The Canadiens made a purposeful decision to sign Hoffman, having done their homework on his defensive issues in the process (one would hope anyway). They must acknowledge internally that a) he needs to be deployed the right way to have a positive impact on this team and b) at 32 years of age the point at which he can theoretically be molded has long since past. If it doesn’t work out, it’s on the Canadiens and they’ll only have themselves to blame.
Canadiens Understandably Let Tatar Go
In contrast, it’s logical to assume the Canadiens needed to take on Tatar to get Suzuki. Maybe they were okay with taking him, maybe not, but ultimately they inherited a player who had just been made a healthy scratch throughout an entire playoff run. They knew this. As a result, it’s hard to believe Tatar would have been their first choice in terms of wingers to replace Pacioretty. And still they made the most of it. Both parties did, with Tatar having become an integral part of the team’s offense… until he was no longer.
It should be pointed out that, despite leading the Habs in scoring in 2019-20, Tatar struggled offensively in the bubble during the 2020 postseason. Over the course of this past regular season too, totaling just 10 goals and 30 points in 50 games. Ultimately his lone assist in the five games he played against the Leafs in Round 1, while disappointing, wasn’t surprising.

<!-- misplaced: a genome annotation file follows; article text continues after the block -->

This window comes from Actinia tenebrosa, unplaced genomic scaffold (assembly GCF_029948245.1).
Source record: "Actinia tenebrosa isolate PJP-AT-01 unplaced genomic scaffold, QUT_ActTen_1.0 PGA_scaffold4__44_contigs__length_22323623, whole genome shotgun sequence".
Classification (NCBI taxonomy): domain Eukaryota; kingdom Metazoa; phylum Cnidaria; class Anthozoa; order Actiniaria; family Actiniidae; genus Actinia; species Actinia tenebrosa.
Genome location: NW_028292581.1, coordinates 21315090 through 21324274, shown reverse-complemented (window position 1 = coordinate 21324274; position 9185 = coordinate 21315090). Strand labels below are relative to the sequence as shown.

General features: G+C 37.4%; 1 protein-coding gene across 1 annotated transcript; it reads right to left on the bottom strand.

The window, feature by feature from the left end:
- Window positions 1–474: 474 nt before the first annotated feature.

Overall, Tatar has six goals and 12 points in 40 career playoff games. Pacioretty, who had constantly been the subject of fan criticism due to a supposed lack of playoff production, had 10 goals and 19 points in 38 career playoff games before having been traded. He too is an analytics darling. So, any suggestion on the part of fans, who may have wanted Pacioretty gone because he wasn’t clutch enough, that the Canadiens should have found a way to keep Tatar? Nonsensical.
For what it’s worth, Hoffman has 11 goals and 20 points in 33 career playoff games. Ultimately, for a team that just reached the Stanley Cup Final, standards are simply higher, as they should be. True, maybe the Canadiens don’t make the playoffs this coming season after rejoining a tougher Atlantic Division, but it won’t be because they let Tatar go.
After all, the Canadiens just barely made the playoffs this past season with him playing regularly. As a 30-year-old coming off a disappointing season, Tatar was trending downward. Maybe he picks his game up in new surroundings with the Devils. Hopefully he does, because no one should wish ill on him. The fact remains he wasn’t going to get much of a chance to with the Canadiens, making the mutual decision to move on an easy one. There should be no regrets, only gratitude for what the Habs got out of him during his memorable three seasons in Montreal.
After 10 years of writing hockey, Ryan decided it was as good a time as any to actually join The Hockey Writers for the 2014-15 season. Having appeared as a guest on such programs as CBC Radio One’s Daybreak, Ryan has written for such publications as the Montreal Gazette and Bleacher Report and worked for the NHL itself and his hometown Montreal Canadiens. He currently writes about all things Habs for THW, with it being a career highlight for him to cover the 2021 Stanley Cup Final as a credentialed member of the press.